I just don’t get it.
She reflexively opposes new taxes. She’s passionately pro-police. She calls undocumented immigrants “illegals.” She thinks sustainable energy is nutso.
She casts a gimlet eye on the undeserving poor – campaigning almost entirely on a platform conflating homelessness and criminality, a fear-heavy and fact-light campaign against the overfed hungry.
Meanwhile, a few wealthy heirs in Spokane are spending obscene amounts of money to put her in office, donating furiously to their Jerry Lewis Telethon for the tragically beleaguered Spokane business owner.
I mean, she was endorsed by this newspaper’s editorial page, for heaven’s sake, and the company that owns the paper spent $10,000 to put wind in her sails.
What in the world else does Nadine Woodward have to do to earn the endorsement of the local Republican Party?
She sure seems to be checking all the boxes.
She believes she can scare up millions of dollars to spend on new cops by finding change in the couch cushions at City Hall. She wants to continue the Condon administration’s refusal to appoint a citizens panel to combat climate change despite a legally passed requirement that he do so. She wants to water down police oversight. Her favorite kind of homeless shelter is a jail.
She hates “road diets” that build neighborhoods, favoring city speedways to and from the fringes of town. She is reluctant to exercise oversight of the police department. She is endorsed by key prominent local Republicans, and she’s a quick draw playing the media victim in the face of criticism.
All those boxes checked – yet the county GOP endorsed no one in the mayor’s race. As if it just couldn’t decide between Woodward, the conservative establishment’s anointed candidate, and Ben Stuckart, the liberal City Council president who makes heads explode on the right.
It would be hard to imagine a more perfect candidate for that party in this alternative-facts moment than Woodward. She says things impulsively – like, maybe we should bar homeless people from the library – then tries to say she didn’t say them. She tells supposedly amusing stories about homeless people gaining 50 pounds off all our decadent, enabling free food. She talks about addicts passed out on the street as though they’re living the life of Reilly at taxpayer expense.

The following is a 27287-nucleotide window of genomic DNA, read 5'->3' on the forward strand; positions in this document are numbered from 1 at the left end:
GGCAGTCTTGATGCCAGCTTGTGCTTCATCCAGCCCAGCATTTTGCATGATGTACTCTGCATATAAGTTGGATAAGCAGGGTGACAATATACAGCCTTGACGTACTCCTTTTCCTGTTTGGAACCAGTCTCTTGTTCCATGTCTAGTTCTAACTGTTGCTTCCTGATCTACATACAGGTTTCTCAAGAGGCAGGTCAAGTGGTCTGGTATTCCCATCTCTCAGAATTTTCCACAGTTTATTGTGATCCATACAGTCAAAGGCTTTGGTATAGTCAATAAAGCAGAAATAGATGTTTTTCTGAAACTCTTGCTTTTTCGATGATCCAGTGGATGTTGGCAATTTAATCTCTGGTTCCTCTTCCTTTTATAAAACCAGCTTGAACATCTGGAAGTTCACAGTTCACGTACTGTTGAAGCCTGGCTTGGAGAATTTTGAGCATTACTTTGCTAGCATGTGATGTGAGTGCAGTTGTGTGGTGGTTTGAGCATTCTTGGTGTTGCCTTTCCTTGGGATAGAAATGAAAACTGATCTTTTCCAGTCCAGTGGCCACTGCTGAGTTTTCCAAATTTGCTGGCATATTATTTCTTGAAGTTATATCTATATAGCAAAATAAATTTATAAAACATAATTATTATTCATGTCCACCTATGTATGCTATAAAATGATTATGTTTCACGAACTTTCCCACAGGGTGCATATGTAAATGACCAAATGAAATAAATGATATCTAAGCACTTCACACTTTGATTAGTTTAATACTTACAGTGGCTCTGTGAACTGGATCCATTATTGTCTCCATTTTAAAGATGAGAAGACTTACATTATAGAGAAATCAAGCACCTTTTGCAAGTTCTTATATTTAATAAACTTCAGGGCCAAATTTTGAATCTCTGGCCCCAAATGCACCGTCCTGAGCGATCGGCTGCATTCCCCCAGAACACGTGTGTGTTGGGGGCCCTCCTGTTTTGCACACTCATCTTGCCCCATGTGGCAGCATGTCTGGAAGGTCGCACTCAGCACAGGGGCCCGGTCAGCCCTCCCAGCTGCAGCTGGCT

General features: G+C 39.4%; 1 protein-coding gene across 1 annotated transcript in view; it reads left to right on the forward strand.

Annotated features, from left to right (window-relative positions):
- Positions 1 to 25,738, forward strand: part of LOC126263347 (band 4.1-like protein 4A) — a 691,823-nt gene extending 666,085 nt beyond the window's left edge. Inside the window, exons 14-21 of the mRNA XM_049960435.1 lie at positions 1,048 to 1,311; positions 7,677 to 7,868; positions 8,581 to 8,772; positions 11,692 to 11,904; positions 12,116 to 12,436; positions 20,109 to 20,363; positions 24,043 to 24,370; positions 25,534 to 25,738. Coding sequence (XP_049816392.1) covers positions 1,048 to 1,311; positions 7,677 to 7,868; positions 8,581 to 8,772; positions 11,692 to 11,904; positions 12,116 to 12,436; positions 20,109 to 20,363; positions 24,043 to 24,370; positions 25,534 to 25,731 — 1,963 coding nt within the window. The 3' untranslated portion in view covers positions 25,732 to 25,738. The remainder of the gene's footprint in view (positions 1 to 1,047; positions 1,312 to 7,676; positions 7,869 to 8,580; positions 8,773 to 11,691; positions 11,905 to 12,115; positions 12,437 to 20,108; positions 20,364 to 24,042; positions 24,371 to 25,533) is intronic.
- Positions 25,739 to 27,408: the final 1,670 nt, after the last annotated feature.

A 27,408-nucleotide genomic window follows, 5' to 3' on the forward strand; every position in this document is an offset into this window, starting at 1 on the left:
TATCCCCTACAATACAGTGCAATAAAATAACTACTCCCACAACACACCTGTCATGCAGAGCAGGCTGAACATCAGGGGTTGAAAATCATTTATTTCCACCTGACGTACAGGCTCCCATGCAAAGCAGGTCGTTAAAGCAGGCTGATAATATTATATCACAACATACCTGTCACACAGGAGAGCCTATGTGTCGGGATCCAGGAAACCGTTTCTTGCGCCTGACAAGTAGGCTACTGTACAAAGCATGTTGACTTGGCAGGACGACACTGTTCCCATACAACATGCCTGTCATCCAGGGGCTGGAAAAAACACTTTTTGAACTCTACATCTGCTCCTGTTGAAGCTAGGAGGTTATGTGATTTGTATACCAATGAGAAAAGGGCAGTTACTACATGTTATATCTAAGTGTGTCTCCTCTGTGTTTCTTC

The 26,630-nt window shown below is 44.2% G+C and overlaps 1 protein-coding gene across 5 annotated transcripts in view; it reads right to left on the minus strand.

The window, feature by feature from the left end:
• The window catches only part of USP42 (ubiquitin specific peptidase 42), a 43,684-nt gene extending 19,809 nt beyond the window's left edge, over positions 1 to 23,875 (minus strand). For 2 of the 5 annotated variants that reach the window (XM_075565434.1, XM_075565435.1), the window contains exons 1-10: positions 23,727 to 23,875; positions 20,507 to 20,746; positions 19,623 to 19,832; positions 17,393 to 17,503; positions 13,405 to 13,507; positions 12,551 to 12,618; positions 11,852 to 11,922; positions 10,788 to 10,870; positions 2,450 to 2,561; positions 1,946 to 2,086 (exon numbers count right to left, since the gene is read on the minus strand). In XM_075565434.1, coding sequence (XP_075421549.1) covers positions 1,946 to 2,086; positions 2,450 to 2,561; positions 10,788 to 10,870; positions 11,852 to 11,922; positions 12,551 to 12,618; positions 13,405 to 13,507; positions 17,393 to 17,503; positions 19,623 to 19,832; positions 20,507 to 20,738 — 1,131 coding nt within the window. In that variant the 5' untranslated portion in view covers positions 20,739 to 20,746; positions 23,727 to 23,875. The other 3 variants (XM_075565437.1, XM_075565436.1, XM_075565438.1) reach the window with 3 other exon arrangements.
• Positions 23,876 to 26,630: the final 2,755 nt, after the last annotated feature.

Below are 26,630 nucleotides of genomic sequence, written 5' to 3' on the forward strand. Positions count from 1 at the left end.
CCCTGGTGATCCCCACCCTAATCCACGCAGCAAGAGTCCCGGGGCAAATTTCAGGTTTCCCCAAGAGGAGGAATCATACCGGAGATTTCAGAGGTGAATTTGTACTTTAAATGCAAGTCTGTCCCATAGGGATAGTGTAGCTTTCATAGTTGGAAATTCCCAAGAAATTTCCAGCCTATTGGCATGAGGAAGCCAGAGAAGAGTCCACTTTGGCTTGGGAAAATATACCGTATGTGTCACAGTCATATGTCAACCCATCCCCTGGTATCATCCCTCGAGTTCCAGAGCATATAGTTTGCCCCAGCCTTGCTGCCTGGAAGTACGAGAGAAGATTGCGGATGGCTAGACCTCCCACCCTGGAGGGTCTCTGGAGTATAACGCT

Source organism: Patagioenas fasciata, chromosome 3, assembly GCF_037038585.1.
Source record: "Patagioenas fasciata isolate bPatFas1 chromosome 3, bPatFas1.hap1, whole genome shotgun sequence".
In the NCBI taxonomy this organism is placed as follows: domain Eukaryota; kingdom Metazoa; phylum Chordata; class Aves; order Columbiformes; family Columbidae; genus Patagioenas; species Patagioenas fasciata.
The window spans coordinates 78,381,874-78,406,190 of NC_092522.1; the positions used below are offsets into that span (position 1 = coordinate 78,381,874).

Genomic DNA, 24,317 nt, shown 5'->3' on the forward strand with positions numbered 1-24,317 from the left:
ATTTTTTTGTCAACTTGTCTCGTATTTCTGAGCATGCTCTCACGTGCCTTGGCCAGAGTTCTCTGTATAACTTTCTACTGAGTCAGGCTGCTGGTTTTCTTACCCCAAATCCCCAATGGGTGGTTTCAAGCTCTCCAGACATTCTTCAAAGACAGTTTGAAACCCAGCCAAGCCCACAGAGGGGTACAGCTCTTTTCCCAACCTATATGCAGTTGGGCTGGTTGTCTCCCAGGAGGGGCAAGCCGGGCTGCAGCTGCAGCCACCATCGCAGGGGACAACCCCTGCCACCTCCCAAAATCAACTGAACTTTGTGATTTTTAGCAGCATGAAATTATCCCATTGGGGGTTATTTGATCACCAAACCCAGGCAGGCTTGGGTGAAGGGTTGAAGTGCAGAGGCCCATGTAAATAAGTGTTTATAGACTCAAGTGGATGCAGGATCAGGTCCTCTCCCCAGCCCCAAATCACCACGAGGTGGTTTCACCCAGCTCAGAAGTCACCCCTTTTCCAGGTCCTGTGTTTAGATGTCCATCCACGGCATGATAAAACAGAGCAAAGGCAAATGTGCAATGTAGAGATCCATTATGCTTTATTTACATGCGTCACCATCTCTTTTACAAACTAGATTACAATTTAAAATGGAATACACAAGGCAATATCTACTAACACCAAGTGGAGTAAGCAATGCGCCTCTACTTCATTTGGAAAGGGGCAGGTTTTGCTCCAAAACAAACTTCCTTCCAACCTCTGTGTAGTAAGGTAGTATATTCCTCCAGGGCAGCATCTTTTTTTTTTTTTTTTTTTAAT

She demonstrates every form of factual abuse – cherry-picking and misstating statistics that support her vision, shrugging off those that do not, and sometimes seeming confused about which is which.
This week, for example, after campaigning clearly against low-barrier homeless shelters and the burden they put on city taxpayers, she spoke up in favor of the new Family Promise low-barrier shelter – which is currently among the most expensive outlays for shelter on the city books.
She then claimed on Facebook that the shelter is not low-barrier, leading one to wonder: Does she know what a low-barrier shelter is?
Doesn’t matter. Onward, sloganeering.
She blames everything she doesn’t like – from straight-up, inarguable mayoral decisions to matters of police staffing that are not legislative in any fashion – on City Council libs.
How in the world is there not a hallelujah chorus, draped in red-white-and-blue elephant T-shirts, singing behind her at every campaign appearance?
It’s no mystery, in truth. Woodward didn’t seek the endorsement because, she said, she wants to remain nonpartisan – nonpartisan like a fox. Because, while city politics are technically unaligned with the political parties, city politics in this light-blue town have evolved into a very clear, very distinct partisan divide: Democrats and “nonpartisans.”
The “nonpartisans” ain’t nonpartisan.
There’s nothing wrong with the fact that political candidates have beliefs and points of view, but when someone’s in the closet politically, it pays to wonder why. Stuckart and other Democrats tout their political alliances. It’s to their advantage. Republicans strenuously pretend to be unaffiliated and independent, to be neutral. Because it’s to their advantage.
What’s become abundantly clear is that it’s not experience, expertise or knowledge of city affairs that Woodward supporters are drawn to – it’s the reliable promise of partisan attitudes and beliefs that lies behind her cloak of nonpartisanship.
Woodward’s rope-a-dope with the public appearance of Republicanism has been a key feature of her campaign from before it even existed, when it was clear that she was among the candidates being drafted by the city’s right-wing establishment.
It’s been clearer with everything she’s said since announcing, and with every passing day in which a handful of wealthy Spokane individuals – literally about five people – are spending insane amounts of money to buy a best friend at City Hall. And while that money piles up, Woodward expresses concern about the negative influence of union campaign spending on Democrats.
Another box checked.
She told the downtown Rotary Club, in a speech and gotcha conversation recorded and released by the progressive group Fuse Washington: “I work extremely hard to keep partisanship and party out of this race. I know full well that someone who is right of center is going to have a hard race in the city election for mayor. Cathy McMorris Rodgers lost the city in her last election by 17 points.”
At a different event, she added: “I didn’t vote for Hillary Clinton. Is that good enough?”
In other words, if you’re a Cathy McMorris Rodgers-style “Hell No, Hillary” candidate in a town that’s stacked plus-17 points against you, you run by pretending you’re not.
By pretending you’re nonpartisan.
Maybe I do get it after all.
Editor’s note: This article was changed on Oct. 25, 2019 to clarify that Woodward’s comment about not voting for Hillary Clinton occurred at a different event from the Rotary Club event referenced earlier.
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